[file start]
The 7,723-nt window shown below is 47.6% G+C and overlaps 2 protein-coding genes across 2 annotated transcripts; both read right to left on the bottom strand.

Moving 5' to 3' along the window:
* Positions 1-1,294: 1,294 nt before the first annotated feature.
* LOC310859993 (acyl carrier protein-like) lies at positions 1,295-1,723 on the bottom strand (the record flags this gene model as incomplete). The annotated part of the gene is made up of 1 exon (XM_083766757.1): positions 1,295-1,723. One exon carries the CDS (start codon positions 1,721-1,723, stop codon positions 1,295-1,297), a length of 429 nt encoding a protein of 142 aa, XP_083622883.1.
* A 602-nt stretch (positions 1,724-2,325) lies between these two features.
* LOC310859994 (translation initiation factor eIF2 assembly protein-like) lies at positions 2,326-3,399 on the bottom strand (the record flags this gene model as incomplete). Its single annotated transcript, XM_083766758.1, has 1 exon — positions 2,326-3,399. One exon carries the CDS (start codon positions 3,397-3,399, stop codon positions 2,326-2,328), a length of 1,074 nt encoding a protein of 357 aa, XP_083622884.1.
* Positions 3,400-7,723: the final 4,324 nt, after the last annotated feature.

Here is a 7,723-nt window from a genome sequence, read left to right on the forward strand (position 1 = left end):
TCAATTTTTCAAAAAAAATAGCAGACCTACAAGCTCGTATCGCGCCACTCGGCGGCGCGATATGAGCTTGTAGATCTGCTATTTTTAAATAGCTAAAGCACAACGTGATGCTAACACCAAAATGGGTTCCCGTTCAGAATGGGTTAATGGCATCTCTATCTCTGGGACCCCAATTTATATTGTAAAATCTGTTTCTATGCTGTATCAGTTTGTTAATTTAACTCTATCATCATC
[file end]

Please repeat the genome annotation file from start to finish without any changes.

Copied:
The 7,723-nt window shown below is 47.6% G+C and overlaps 2 protein-coding genes across 2 annotated transcripts; both read right to left on the bottom strand.

Moving 5' to 3' along the window:
* Positions 1-1,294: 1,294 nt before the first annotated feature.
* LOC310859993 (acyl carrier protein-like) lies at positions 1,295-1,723 on the bottom strand (the record flags this gene model as incomplete). The annotated part of the gene is made up of 1 exon (XM_083766757.1): positions 1,295-1,723. One exon carries the CDS (start codon positions 1,721-1,723, stop codon positions 1,295-1,297), a length of 429 nt encoding a protein of 142 aa, XP_083622883.1.
* A 602-nt stretch (positions 1,724-2,325) lies between these two features.
* LOC310859994 (translation initiation factor eIF2 assembly protein-like) lies at positions 2,326-3,399 on the bottom strand (the record flags this gene model as incomplete). Its single annotated transcript, XM_083766758.1, has 1 exon — positions 2,326-3,399. One exon carries the CDS (start codon positions 3,397-3,399, stop codon positions 2,326-2,328), a length of 1,074 nt encoding a protein of 357 aa, XP_083622884.1.
* Positions 3,400-7,723: the final 4,324 nt, after the last annotated feature.

Here is a 7,723-nt window from a genome sequence, read left to right on the forward strand (position 1 = left end):
TCAATTTTTCAAAAAAAATAGCAGACCTACAAGCTCGTATCGCGCCACTCGGCGGCGCGATATGAGCTTGTAGATCTGCTATTTTTAAATAGCTAAAGCACAACGTGATGCTAACACCAAAATGGGTTCCCGTTCAGAATGGGTTAATGGCATCTCTATCTCTGGGACCCCAATTTATATTGTAAAATCTGTTTCTATGCTGTATCAGTTTGTTAATTTAACTCTATCATCATC